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4 min

Open Data/Gov: Why having more women is not enough and what we can do about it?

Blue sky view and tall building.
Written by
Paulina Bustos
Published on
January 23, 2018

Before entering the Open Data/Gov space, I worked at a big tech company for four years. I was lucky to work in a mature company with strict rules on sexual harassment and discrimination. Even though the environment was positive, for a long time I was the only woman on several engineering teams and the sexism was present: jokes here and there about women stereotypes, the men that you should avoid at the party, mansplainers, and the list goes on. Unfortunately, because of my lack of knowledge and feminism, I saw it as a natural environment and did not read too much into it. The most important thing to do during those years was to climb the career ladder, be positive, lean in!

Eventually I left the commercial tech world and joined the amazing Open Data/Gov community. The work that we do here is important and has the potential to transform how governance works around the world and create everlasting change in our society. Belonging to this community has been one of the highlights of my life.

One difference that I noticed pretty quickly was how many more women surrounded me as opposed to the tech ecosystem. Many of them being responsable for doing a lot of work. In fact, through the work that we do at Cívica Digital, Diana D’Herrera (our Services’ Lead) and myself realized one day that most of our Product Owners (the person in charge of making decisions for a Product) are women.

If you were to ask me today: Who do you admire the most in the Open Government/Data space? I definitely will give you a list of 6 or 8 people, most of them women. ( You know who you are :) )

I don’t have exact numbers, but it seems like even though we are diverse and a lot of women are working on the space, our public ecosystem space is still dominated by men: in leadership positions; speaking at conferences; and being listened and praised. Somedays, it feels like women do the work, but men are the ones who get to talk about it.

If you were to ask a man in the ecosystem: Who do you admire the most in the Open Government/Data space? How many women will they have on the list?

If I had a dollar for each time someone asks me to add women to a list or to a panel, I would definitely add more sides of avocado to my food.

How come? We are already diverse! You would think… Well, think again. The broken promise of diversity is that it will automatically help you fix the toxic masculinity in your environment but that assumption couldn’t be more wrong. In order to foster a more diverse and empowering culture we need to change ourselves and the people around us in very deep and profound ways. Patriarchy and misogyny represent itself in our attitudes of everyday. The majority of these changes need to be internalized and adopted by men. However, I believe women can help and not only by handling people that are visible sexist.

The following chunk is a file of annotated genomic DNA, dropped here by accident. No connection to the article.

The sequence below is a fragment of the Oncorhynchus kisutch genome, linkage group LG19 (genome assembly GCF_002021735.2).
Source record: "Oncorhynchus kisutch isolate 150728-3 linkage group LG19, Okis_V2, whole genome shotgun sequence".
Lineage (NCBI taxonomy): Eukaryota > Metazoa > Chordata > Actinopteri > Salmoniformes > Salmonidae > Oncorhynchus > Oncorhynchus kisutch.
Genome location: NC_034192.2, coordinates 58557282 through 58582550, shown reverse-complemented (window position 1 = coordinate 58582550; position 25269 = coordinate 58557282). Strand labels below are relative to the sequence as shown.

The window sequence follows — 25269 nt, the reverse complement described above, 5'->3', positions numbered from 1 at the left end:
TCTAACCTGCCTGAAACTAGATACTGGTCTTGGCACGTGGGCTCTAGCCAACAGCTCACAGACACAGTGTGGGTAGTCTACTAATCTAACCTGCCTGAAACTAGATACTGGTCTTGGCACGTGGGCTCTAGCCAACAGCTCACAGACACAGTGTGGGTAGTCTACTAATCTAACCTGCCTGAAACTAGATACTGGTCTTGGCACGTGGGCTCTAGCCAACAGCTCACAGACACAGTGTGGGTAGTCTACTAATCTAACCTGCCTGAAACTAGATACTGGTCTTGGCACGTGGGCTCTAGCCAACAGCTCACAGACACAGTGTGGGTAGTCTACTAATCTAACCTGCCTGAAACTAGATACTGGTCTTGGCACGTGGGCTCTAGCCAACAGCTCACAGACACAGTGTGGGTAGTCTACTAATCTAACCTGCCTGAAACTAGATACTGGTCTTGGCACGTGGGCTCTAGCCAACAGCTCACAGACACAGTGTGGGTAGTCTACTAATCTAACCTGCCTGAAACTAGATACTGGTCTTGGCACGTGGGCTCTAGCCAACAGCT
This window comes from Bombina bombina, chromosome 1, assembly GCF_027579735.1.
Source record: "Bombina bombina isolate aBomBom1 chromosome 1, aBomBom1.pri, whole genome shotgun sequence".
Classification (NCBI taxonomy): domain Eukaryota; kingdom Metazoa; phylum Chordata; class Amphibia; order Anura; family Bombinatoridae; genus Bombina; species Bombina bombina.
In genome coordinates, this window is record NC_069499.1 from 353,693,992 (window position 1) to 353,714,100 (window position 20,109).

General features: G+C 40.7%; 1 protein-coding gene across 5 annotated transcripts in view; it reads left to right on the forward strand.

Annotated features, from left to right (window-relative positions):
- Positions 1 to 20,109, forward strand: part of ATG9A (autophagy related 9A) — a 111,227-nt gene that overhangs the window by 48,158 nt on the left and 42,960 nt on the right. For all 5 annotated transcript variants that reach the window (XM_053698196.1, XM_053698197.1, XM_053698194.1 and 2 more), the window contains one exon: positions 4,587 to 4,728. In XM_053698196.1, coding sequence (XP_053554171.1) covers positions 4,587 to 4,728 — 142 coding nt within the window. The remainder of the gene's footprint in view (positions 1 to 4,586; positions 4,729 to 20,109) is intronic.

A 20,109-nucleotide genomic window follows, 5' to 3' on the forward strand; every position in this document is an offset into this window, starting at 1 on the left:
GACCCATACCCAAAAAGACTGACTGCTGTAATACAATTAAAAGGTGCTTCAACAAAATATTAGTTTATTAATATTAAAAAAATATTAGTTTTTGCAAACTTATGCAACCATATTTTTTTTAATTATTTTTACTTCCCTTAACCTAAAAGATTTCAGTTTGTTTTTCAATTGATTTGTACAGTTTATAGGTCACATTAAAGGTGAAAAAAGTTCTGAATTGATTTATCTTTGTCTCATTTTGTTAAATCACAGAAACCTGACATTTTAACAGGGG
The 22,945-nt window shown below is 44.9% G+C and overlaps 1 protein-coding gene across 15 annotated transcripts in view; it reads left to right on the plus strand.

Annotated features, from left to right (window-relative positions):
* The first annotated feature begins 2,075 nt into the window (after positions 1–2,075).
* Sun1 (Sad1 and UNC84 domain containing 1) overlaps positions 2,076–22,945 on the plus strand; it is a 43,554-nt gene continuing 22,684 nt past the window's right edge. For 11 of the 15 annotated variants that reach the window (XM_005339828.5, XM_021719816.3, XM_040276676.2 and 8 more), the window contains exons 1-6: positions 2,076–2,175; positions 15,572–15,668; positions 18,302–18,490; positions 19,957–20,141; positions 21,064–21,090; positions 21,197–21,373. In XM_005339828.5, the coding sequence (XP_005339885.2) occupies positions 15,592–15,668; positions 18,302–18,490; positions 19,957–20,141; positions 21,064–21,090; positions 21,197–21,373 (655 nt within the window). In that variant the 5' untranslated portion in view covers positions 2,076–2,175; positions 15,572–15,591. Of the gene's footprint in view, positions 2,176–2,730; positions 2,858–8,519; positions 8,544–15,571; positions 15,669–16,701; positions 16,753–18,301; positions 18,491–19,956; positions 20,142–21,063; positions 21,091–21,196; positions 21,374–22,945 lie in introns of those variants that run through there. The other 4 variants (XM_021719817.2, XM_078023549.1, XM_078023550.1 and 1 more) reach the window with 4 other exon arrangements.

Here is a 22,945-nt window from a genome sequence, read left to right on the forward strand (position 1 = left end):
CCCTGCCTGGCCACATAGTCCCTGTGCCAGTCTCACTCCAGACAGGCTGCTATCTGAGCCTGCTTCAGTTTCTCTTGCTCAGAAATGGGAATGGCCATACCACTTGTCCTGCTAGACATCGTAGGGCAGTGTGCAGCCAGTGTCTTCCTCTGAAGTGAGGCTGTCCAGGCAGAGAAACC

I have been in the Open Government/Data ecosystem for almost four years. I have had the opportunity of speaking at events, being the recipient of grants, and attending several conferences. I want to contribute to create similar opportunities for other women. I also want to feel safe and make other people feel safe. Women can help men to change, but that requires a lot of emotional labour on our side. I don’t believe women are required or should do it. But, this post has a couple of changes that women can do to create a better and more diverse ecosystem.

With that in mind, here are the six things that I want myself and other women leaders in the space to start doing differently:

  1. If there is more than one woman in a meeting and they are quiet, I will ask for their opinion.
  2. If I have been invited to a conference to talk about a topic that has experts from marginalized communities working on it, I will propose other women to talk instead of me.
  3. I will not let men interrupt women. If that happens, I will ask the men to respectfully let the other person speak.
  4. If a man repeat a woman’s idea in meetings, conferences, public and private spaces, I will make sure she gets the proper attribution.
  5. I will have “that” conversation with men around me: If they are rude, mansplaners or interrupters. I will let them know their behavior and call them on it, until they change.
  6. I will mentor junior women in the ecosystem: Introduce them to other people, give them feedback for their projects and promote their work in front of senior people.

Creating the ecosystem that we want will not happen overnight or with magic solutions. Changes require internal ruminations in all of us, specially the privileged ones. We need to examine our actions and make little changes that require courage but will bring great benefit for us and for the people around us.

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